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Modernity and Enlightenment

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Introduction

EUR1100 European Studies Catherine Wyatt 19453175 Natalie Doyle Modernity and Enlightenment 1/4/04 The Persian Letters (1721), a fictional piece by Charles Montesquieu, is representative of 'the Enlightenment,' both supporting and showing conflict with its ideas. The initial perception of European people, in particular the French, is of a busy people with goals and ambition whose focus is progress; in this way they are able to gain knowledge - a core foundation to Enlightenment. One particular section of the Persian Letters states that the revolt against the authorities was lead by women, who through reason, saw the inequity of their treatment and formed a voice. In Montesquieu's story, their decision to change tradition was part of a powerful movement towards this new found 'light'. The pressure for people to conform was greatly impressed by the King. With the Enlightenment movement, came recognition of this and a rebellion of what Montesquieu calls, the King's "invisible enemies" formed. These were people trying to break the mold and think for themselves, using reason and searching for answers outside what they had been told to believe. ...read more.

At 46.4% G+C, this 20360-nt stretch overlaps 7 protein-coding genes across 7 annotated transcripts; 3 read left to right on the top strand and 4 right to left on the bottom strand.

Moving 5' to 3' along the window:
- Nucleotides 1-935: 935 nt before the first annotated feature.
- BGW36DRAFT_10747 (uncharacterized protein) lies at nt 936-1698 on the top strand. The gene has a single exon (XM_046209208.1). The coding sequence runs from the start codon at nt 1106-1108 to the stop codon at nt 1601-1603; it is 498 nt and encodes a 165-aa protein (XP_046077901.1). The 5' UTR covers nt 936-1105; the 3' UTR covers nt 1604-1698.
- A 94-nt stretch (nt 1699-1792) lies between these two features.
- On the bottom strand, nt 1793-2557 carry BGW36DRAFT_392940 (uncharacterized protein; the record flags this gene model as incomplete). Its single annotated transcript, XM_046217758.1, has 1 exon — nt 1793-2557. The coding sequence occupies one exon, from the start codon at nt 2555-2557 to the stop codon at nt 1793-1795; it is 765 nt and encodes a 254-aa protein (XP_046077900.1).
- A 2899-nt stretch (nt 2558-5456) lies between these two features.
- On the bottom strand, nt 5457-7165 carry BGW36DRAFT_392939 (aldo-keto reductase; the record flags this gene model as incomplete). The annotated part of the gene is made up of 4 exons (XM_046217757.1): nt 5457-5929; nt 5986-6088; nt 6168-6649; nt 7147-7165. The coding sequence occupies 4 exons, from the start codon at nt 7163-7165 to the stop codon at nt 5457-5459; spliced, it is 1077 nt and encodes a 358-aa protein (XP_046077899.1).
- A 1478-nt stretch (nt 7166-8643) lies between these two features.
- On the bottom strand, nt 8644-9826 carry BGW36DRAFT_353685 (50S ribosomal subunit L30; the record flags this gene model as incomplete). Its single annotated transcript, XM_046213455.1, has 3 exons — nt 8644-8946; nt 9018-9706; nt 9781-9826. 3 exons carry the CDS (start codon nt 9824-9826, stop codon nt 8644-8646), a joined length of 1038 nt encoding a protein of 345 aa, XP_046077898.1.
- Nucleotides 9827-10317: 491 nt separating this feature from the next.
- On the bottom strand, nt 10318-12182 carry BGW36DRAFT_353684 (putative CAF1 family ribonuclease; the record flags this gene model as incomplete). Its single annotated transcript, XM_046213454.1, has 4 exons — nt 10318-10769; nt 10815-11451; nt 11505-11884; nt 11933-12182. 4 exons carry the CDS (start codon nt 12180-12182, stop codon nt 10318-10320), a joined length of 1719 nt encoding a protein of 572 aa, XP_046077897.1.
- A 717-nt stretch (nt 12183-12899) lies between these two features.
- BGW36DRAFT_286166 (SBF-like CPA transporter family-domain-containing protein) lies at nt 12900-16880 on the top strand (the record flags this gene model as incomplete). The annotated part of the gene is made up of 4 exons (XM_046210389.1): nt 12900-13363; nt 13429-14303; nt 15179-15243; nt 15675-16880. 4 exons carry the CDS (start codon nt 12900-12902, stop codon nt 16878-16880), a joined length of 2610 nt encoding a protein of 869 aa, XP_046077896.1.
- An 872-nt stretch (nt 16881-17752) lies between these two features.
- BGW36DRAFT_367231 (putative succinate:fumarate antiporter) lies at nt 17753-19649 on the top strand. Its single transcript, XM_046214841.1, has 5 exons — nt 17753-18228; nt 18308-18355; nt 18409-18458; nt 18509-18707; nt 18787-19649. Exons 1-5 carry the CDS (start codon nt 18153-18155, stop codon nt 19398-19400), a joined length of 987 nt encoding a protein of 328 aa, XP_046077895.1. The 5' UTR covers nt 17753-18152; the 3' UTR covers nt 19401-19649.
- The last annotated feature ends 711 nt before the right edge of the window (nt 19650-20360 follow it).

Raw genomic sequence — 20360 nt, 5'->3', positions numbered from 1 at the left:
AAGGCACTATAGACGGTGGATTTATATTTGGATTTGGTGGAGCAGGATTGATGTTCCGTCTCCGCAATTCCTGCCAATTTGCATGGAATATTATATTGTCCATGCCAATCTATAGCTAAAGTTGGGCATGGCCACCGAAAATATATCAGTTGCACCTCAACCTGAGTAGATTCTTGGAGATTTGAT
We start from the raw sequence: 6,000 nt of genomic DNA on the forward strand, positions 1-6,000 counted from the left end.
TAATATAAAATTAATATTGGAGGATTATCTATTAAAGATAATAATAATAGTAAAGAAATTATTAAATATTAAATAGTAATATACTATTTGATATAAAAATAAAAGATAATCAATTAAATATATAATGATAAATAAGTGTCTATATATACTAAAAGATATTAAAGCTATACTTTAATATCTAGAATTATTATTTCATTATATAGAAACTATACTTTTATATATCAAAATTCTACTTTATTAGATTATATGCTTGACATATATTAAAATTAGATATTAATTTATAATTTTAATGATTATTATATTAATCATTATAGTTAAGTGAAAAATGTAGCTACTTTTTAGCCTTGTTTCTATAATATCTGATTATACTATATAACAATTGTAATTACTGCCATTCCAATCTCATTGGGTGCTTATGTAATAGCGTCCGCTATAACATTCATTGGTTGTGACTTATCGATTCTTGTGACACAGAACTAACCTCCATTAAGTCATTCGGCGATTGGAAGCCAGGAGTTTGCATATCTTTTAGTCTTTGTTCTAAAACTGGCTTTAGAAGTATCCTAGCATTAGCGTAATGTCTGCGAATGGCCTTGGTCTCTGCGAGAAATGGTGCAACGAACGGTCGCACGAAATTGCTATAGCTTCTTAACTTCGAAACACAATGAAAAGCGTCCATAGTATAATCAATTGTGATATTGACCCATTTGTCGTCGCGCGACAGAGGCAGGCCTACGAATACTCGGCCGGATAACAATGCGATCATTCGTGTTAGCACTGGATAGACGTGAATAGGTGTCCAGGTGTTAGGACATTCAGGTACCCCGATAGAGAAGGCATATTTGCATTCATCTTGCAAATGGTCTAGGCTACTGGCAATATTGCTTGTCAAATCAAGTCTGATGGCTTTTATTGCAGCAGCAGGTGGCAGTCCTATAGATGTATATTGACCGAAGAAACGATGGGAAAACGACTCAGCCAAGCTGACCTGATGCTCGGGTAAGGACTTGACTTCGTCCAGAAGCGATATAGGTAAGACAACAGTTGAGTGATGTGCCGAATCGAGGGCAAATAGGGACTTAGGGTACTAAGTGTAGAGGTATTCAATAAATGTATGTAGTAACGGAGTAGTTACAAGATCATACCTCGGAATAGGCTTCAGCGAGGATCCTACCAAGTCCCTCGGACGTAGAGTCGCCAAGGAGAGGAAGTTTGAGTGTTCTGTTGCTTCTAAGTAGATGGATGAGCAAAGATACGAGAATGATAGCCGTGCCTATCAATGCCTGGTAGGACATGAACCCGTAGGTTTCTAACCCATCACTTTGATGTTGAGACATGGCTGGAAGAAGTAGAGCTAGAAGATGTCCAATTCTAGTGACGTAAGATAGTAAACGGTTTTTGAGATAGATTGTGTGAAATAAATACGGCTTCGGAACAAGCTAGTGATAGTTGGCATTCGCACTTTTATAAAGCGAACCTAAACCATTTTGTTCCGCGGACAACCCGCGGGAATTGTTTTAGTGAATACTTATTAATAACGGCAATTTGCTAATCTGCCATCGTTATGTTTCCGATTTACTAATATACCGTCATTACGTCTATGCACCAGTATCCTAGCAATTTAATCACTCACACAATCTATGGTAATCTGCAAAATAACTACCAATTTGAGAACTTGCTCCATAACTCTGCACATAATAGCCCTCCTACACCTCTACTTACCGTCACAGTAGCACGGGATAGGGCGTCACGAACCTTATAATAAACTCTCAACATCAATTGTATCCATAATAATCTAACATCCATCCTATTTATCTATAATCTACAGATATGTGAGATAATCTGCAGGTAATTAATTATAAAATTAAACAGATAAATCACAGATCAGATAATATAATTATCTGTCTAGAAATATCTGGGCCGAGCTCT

Middle

As the focus of Enlightenment was on the natural law and order of the world, religious beliefs and especially Christian theology were a central topic. People of this age were trying to simplify common day human laws back to nature as it provided 'the basic metaphor' for how mankind should live. In Letter 24 of 'Les letters persanes,' Rica's perception of the French at this time, was of a people keen to find answers-and willing to work for them. Their hustle and bustle is the result of experiences which were critical in advancing towards Enlightenment and Rica's example demonstrated that these people were more than capable of putting in considerable effort. Montesquieu presents Rica focusing on women and their rebellion against conforming to the authority. Women fought to bring justice to their sex and they utilized their reason to discover they were being treated inequitably and to see they had a right to interpret the Holy Bible - amongst other things - in their own way. ...read more.

Conclusion

This makes them appear full of reason to have the knowledge to do so. They also recognized the importance of educating, of passing on their knowledge from generation to generation. This strengthened their progress and their people. Even so, this apparently perfect society was broken by what made it great, the morality of its people. This became so great that they needed to offload the pressure on to an authorative figure, which broke the natural way, and mankind's perversion sets in. The Enlightenment was the result of many Frenchmen, women and subservient citizens analyzing their modern day culture and society, comparing it with natural laws and then acting to bring about change. Without the stories mentioned in 'The Persian Letters' other groups would not have received the ideas these people spread and would not have gone on to study and experience them for themselves. These stories and especially the fable of the Troglodytes incorporate both the process of discovering Enlightenment, and in comparison the terror of disintegration without it. Through their experience they had built up knowledge of what corrupted their people, and the best way to avoid negative events in their community. ...read more.

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